We are seeing an explosion of Study Bibles right now. The ELCA recently released a study bible, we have the new Orthodox Study Bible, the older Concordia Self-Study Bible, and the new ESV Study Bible. Of course, we also have THE Lutheran Study Bible. I’m very interested in study bibles, since they are so influential in how the typical pew sitter reads and understands the bible. So in the next few weeks especially I’ll be looking at the Gospel texts for the upcoming study in the context of these various study bibles.
Today’s note comes from the ESV Study Bible comment on John 20:23, often called the institution of the Office of the Ministry. Here’s what they say:
20:23 The expressions they are forgiven and it is withheld both represent perfect-tense verbs in Greek and could also be translated, â€œthey have been forgivenâ€ and â€œit has been withheld,â€ since the perfect gives the sense of completed past action with continuing results in the present. The idea is not that individual Christians or churches have authority on their own to forgive or not forgive people, but rather that as the church proclaims the gospel message of forgiveness of sins in the power of the Holy Spirit (see v. 22), it proclaims that those who believe in Jesus have their sins forgiven, and that those who do not believe in him do not have their sins forgivenâ€”which simply reflects what God in heaven has already done (cf. note on Matt. 16:19).
The ESV Study Bible, which is published by Crossways Books, is a conservative evangelical study bible. It has a look of good features which I like very much. One of the awesome features about the ESV Study Bible is that it is available in Accordance, the awesome Mac bible software. But it is clearly Reformed in content and orientation, and it’s treatment of this text demonstrates this admirably.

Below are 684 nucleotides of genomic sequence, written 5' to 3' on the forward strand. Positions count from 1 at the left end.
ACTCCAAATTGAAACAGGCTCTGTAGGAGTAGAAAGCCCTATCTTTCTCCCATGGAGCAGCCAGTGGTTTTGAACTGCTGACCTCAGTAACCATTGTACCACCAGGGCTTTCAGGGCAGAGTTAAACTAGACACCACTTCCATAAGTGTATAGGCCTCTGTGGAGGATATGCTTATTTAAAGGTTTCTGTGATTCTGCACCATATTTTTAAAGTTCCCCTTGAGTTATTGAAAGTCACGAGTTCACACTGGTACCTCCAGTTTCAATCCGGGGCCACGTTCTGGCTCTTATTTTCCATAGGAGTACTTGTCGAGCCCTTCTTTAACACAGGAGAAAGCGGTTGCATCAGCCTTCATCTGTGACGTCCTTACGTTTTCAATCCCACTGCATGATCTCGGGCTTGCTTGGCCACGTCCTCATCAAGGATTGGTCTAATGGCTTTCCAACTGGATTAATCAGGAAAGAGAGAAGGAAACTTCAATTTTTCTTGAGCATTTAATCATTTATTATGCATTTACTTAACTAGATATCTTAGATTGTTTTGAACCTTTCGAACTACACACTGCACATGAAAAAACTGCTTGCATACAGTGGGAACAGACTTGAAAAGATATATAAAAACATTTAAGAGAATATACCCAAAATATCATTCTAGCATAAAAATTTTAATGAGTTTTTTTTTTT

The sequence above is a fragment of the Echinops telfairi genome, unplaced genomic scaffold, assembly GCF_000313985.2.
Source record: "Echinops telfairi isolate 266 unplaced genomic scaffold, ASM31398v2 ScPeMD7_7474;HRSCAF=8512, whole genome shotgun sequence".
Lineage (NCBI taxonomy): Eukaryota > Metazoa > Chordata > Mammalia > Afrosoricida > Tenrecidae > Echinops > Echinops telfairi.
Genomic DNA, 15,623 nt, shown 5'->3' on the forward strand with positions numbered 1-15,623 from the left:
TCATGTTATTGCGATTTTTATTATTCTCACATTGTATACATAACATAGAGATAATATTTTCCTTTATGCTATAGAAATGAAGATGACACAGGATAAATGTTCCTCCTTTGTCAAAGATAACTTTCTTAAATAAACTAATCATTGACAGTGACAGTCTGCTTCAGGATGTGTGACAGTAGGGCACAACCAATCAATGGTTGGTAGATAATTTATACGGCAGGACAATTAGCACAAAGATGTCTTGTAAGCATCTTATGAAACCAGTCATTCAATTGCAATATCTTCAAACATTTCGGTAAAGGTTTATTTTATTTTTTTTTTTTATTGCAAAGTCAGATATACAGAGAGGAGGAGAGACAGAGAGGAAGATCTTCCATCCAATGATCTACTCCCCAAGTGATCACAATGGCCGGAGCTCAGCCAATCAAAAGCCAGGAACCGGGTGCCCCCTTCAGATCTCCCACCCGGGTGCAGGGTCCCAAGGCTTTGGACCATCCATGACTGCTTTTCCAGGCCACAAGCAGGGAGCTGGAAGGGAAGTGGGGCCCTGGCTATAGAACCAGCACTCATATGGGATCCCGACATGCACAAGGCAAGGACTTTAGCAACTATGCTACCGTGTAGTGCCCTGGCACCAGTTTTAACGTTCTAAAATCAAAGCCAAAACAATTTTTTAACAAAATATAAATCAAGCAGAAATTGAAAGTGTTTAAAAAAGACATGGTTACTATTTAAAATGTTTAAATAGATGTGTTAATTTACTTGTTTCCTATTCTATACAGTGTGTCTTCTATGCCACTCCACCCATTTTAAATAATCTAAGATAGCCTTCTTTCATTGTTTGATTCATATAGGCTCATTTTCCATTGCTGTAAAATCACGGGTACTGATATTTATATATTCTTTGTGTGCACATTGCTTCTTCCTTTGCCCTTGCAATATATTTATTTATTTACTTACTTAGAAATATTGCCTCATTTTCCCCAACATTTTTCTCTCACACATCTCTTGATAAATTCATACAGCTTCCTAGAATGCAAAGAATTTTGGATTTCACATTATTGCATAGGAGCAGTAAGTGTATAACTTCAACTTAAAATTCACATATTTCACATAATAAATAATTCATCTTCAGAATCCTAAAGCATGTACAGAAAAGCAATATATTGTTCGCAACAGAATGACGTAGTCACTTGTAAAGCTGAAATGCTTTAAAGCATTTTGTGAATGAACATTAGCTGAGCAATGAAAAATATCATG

In much Reformed thinking, the Office of the Ministry does not actually “do” anything. The believer is the active agent, especially in Arminian or decision theology type churches.
On of the ways this is handled is by undermining and underplaying the notion of authority in the New Testament. So here we see the ESV Study Bible say that “individual Christians or churches” don’t have the authority to forgive sins. Instead, the church/individuals proclaim a message of forgiveness. Forgiveness becomes information. The role of the church is simply to impart the information.
I’m not sure even where to begin to debunk this notion. Here are a few thoughts to begin with:
1) The Gospel is the “power of God for salvation” (Romans 1:16). In other words, the message actually DOES something.
2) St. Paul makes a direct connection in Romans 10 between the giving of the message and the sending of the messenger. “How can they hear unless they are sent?”
3) The text in John 20 does in fact say that the apostles are to forgive sins. “Whoever sins you forgive….” It doesn’t say tell about, or impart information. It does, however, hold up the reality that the forgiveness that the apostles are to deliver is not their own forgiveness, but it is the forgiveness Jesus won on the cross and which they not give out as Jesus “Sent ones” (apostles).
4) Matthew’s Gospel is filled with the understanding that Jesus has the authority to forgive sins (Matthew 9) and that He gives or delegates that authority to the apostles/the church (Matthew 16 & 28). That is the POINT of Matthew’s Gospel. God forgives sins, and that He uses earthly agents to do it.
5) If we rob the Church of the forgiveness of sins, then really the point of even having church becomes moot. If the Gospel is simply information, and isn’t transformative/creative, then I can simply read the book at home, or get the cliff notes at the library.
Now those are a few off the top of my head thoughts on this. I am looking forward to seeing what TLSB does with this text, because it is an important one for laying out what the purpose of the church really is.
Oh by the way, the ELCA bible (I refuse to call it either Lutheran or a study bible) has no mention of the forgiveness of sins, the office of the ministry, or authority at all. It says on John 20:31 that “the Gospel was written to bring others to faith and to help believers remain faithful.” How insightful.
So what have I missed here, people?
-Peperkorn (aka Lutheran Logomaniac)